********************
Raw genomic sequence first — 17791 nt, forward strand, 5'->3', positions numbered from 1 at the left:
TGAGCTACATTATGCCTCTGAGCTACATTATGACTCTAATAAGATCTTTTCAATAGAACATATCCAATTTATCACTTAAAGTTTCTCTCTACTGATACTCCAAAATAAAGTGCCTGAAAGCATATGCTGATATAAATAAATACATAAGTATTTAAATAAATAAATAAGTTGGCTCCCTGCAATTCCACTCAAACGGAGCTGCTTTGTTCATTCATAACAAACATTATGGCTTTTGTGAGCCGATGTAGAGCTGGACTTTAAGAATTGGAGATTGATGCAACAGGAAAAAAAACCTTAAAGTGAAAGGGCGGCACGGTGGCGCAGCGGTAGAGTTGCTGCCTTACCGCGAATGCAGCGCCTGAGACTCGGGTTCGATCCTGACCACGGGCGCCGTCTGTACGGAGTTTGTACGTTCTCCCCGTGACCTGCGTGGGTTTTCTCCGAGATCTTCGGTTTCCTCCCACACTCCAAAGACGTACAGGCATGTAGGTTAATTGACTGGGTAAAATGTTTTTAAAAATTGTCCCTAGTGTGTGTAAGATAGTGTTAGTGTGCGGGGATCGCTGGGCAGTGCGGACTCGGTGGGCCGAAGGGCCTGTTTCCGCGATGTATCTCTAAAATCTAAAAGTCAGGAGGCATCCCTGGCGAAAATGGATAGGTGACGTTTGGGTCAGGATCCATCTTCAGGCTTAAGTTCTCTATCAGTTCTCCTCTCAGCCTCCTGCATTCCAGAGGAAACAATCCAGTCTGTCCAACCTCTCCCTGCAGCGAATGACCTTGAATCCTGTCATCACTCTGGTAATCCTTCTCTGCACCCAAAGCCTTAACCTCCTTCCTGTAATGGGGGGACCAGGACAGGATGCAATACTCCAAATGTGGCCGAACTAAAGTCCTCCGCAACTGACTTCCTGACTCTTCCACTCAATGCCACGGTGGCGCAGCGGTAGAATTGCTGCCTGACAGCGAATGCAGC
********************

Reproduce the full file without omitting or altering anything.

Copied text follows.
Raw genomic sequence first — 17791 nt, forward strand, 5'->3', positions numbered from 1 at the left:
TGAGCTACATTATGCCTCTGAGCTACATTATGACTCTAATAAGATCTTTTCAATAGAACATATCCAATTTATCACTTAAAGTTTCTCTCTACTGATACTCCAAAATAAAGTGCCTGAAAGCATATGCTGATATAAATAAATACATAAGTATTTAAATAAATAAATAAGTTGGCTCCCTGCAATTCCACTCAAACGGAGCTGCTTTGTTCATTCATAACAAACATTATGGCTTTTGTGAGCCGATGTAGAGCTGGACTTTAAGAATTGGAGATTGATGCAACAGGAAAAAAAACCTTAAAGTGAAAGGGCGGCACGGTGGCGCAGCGGTAGAGTTGCTGCCTTACCGCGAATGCAGCGCCTGAGACTCGGGTTCGATCCTGACCACGGGCGCCGTCTGTACGGAGTTTGTACGTTCTCCCCGTGACCTGCGTGGGTTTTCTCCGAGATCTTCGGTTTCCTCCCACACTCCAAAGACGTACAGGCATGTAGGTTAATTGACTGGGTAAAATGTTTTTAAAAATTGTCCCTAGTGTGTGTAAGATAGTGTTAGTGTGCGGGGATCGCTGGGCAGTGCGGACTCGGTGGGCCGAAGGGCCTGTTTCCGCGATGTATCTCTAAAATCTAAAAGTCAGGAGGCATCCCTGGCGAAAATGGATAGGTGACGTTTGGGTCAGGATCCATCTTCAGGCTTAAGTTCTCTATCAGTTCTCCTCTCAGCCTCCTGCATTCCAGAGGAAACAATCCAGTCTGTCCAACCTCTCCCTGCAGCGAATGACCTTGAATCCTGTCATCACTCTGGTAATCCTTCTCTGCACCCAAAGCCTTAACCTCCTTCCTGTAATGGGGGGACCAGGACAGGATGCAATACTCCAAATGTGGCCGAACTAAAGTCCTCCGCAACTGACTTCCTGACTCTTCCACTCAATGCCACGGTGGCGCAGCGGTAGAATTGCTGCCTGACAGCGAATGCAGC